Investors should pump the brakes and do so before buying or selling battered growth stocks
Do you remember English lessons in high school? Well, it could be useful for your wallet.
One of the first things you learn about writing is the importance of a good thesis. This is the basis of the argument you are trying to convey. Without it, your essay lacks direction.
The same concept applies to investing. Before you buy a stock, you need a well-researched thesis on why you think the company will do well. This investment thesis guides your decision-making. If the argument is busted, it’s time to sell. If it’s intact and the market has sold the stock, it may be time to buy more.
But more often than not, your thesis reminds you to keep calm and do nothing. While it’s tempting to buy the dip in risky growth stocks, investors should reconsider their theses before adding (or selling) their big losers.
A concrete example
Let’s look at the struggling growth stock Assets received (UPST 8.39%) for example. The stock thesis might look like this:
Upstart is likely to outperform over the long term as it disrupts the lending industry with its artificial intelligence (AI)-based underwriting system, which it claims is far superior to widely used FICO-based underwriting. Since 2018, the company has demonstrated lower default rates on the loans it issued compared to FICO loans. If this outperformance is sustainable over the long term, Upstart could capture a significant chunk of the $3 trillion addressable lending market.
Since its IPO in late 2020, the stock has seen its price soar 780%, but it has returned all of those gains and more. It is currently down 40% from its IPO price and 93% from its all-time high. Based on the thesis above, what should investors do? To answer this, we need to look at the reasons for the decline.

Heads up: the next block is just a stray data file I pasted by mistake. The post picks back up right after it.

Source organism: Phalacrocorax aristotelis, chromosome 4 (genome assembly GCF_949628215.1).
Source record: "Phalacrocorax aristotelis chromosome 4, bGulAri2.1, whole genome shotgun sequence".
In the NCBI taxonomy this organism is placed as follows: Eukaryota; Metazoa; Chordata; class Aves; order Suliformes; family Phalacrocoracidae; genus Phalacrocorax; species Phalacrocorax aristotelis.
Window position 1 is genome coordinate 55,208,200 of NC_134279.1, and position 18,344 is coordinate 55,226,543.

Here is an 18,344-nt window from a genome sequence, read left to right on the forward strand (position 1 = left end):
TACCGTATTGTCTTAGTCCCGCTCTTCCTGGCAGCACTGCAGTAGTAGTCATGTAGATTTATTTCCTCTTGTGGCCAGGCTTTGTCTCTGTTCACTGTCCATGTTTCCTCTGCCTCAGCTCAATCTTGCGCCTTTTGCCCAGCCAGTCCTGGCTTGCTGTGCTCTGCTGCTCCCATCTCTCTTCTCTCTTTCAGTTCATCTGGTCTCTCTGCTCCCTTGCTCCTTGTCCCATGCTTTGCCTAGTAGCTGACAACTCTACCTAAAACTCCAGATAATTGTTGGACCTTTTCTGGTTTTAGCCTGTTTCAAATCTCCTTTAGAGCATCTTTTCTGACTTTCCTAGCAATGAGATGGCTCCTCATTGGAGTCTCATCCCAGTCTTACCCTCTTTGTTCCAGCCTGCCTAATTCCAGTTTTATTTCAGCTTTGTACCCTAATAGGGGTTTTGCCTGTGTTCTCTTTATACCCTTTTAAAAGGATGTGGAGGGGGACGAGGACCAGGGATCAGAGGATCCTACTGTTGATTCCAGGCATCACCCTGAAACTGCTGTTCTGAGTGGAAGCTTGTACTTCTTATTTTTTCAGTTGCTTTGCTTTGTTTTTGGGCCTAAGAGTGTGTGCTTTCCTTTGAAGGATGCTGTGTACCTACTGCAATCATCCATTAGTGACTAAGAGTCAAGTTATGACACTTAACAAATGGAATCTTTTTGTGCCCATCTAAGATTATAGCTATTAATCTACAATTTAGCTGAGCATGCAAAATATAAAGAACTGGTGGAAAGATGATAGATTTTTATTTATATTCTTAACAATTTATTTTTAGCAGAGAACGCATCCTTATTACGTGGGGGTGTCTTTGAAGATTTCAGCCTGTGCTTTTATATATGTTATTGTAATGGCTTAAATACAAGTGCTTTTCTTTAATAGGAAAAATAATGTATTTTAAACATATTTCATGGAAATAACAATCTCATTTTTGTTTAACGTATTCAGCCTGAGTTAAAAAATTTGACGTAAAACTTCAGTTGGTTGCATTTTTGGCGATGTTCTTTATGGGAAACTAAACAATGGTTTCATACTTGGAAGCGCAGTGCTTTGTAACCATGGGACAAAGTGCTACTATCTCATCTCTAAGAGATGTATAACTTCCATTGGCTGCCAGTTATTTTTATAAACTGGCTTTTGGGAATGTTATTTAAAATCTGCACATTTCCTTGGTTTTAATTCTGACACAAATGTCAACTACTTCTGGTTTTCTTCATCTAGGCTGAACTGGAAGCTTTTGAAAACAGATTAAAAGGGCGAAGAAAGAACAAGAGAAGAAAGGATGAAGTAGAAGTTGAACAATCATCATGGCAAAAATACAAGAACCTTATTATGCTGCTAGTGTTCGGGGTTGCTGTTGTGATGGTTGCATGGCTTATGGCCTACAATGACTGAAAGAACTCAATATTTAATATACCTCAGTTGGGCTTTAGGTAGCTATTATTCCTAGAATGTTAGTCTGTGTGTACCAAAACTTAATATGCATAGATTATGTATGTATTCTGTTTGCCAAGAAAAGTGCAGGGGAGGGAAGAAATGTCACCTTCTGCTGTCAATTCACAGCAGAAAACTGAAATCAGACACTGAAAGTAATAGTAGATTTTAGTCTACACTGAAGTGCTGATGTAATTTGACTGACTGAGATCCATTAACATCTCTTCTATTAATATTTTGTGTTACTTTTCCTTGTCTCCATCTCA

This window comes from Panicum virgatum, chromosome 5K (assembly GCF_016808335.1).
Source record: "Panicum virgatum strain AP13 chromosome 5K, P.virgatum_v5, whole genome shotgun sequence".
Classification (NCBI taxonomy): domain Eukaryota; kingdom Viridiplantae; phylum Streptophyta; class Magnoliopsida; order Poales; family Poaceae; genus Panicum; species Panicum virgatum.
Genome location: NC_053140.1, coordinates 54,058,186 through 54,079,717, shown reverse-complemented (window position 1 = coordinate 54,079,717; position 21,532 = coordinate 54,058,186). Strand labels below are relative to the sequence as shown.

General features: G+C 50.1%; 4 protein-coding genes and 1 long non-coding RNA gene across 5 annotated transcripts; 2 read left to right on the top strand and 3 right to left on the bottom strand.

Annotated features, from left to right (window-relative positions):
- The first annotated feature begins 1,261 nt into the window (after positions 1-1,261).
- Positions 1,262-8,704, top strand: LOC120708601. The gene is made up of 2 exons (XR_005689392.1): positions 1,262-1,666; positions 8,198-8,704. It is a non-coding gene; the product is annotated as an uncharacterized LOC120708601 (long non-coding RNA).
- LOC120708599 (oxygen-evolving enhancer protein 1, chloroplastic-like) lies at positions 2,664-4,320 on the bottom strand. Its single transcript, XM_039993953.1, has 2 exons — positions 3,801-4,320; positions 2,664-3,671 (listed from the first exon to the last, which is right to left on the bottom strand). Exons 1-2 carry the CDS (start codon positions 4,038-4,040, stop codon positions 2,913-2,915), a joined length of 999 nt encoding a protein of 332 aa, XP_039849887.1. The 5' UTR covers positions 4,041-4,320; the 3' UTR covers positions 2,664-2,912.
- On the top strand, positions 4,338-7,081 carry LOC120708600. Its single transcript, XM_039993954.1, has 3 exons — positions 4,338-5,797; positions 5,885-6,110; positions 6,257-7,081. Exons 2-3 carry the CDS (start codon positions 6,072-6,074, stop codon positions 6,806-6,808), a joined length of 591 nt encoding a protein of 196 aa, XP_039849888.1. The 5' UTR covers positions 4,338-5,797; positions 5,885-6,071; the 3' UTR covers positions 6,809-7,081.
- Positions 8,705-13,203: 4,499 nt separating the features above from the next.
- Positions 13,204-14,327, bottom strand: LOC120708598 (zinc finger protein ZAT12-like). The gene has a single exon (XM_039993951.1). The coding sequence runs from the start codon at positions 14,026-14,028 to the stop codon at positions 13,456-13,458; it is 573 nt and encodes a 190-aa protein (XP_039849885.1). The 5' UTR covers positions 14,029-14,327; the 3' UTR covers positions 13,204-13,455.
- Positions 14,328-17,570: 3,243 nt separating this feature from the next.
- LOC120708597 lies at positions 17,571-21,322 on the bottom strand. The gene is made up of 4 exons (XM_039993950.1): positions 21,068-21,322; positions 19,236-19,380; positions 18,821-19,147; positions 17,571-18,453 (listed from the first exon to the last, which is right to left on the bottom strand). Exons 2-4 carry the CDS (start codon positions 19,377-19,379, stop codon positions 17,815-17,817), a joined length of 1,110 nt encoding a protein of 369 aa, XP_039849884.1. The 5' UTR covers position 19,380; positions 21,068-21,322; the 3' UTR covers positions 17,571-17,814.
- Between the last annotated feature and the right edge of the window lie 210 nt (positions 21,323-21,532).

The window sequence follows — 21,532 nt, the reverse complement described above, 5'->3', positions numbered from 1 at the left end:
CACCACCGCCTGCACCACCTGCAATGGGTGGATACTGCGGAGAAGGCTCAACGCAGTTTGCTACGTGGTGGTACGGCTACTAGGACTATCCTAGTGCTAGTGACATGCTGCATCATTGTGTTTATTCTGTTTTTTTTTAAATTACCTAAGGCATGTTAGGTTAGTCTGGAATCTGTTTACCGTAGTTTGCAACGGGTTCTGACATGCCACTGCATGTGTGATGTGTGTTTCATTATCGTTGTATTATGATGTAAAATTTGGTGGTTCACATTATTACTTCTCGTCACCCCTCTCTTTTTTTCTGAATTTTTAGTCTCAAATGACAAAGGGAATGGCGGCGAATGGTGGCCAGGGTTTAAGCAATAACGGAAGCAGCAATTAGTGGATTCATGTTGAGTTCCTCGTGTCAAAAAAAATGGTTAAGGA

Why Upstart is down
Outside of the broader market sell-off, there are two main reasons for Upstart’s struggles.
First, the company is struggling to sell its loans. Upstart’s business model is to use its AI-powered underwriting platform to originate loans and then sell them to institutional investors and banks as asset-backed securities. It worked very well until the Fed started raising interest rates. Higher rates mean higher defaults, and now investors have less incentive to buy loans from an unproven underwriting system.
The second reason for the decline stems from the first. Because Upstart is now struggling to sell its loans, it opted to risk several hundred million dollars worth of loans on its own balance sheet. Investors did not like this announcement and immediately sold the stock. To rectify the situation, the management team decided to sell loans at a loss to clean up its balance sheet.
While I consider this a wise long-term decision, it will seriously hurt the company’s revenue in the short term. All of this has led management to announce lower guidance twice in the past two quarters.
Thesis adds clarity
It’s safe to say that’s not a pretty picture for Upstart right now. But what should investors who bought the stock with the above thesis do now?
With the bleak outlook, it’s tempting to just get out of the stock. And while it might be the right choice depending on your risk tolerance, most investors would like to avoid making a loss of this size. The decision becomes clearer when you revisit your thesis. Just ask yourself, “Is my thesis wrong?”
Despite the headwinds, the thesis has yet to prove wrong for Upstart, as its lending has so far outperformed FICO lending. But that has not been proven either. Upstart will need to demonstrate that its origination system works in both boom and bust cycles, in order to be able to sustain investor demand.
And as we enter a less stable credit cycle, investors should monitor company statements and reports for indications of outperformance or underperformance relative to FICO-based lending. This will tell you what to do with the stock in the future.
By revisiting our original thesis, we have consistently come to the conclusion to watch and wait instead of selling or adding to our position. As a long-term investor, you will find that this is more often the conclusion you come to.
Your thesis is like the GPS of your investment journey
Imagine going on a road trip without GPS or a map. It would be nearly impossible to get to the destination. Well, that’s how investing without a thesis is. You will almost certainly make bad decisions about your stocks if you don’t document and review your reasons for buying them in the first place.
Before deciding to buy or sell the worst performers in your portfolio, be sure to perform an exercise similar to the one above.
Mark in white has positions in Upstart Holdings, Inc. The Motley Fool has positions and recommends Upstart Holdings, Inc. The Motley Fool has a disclosure policy.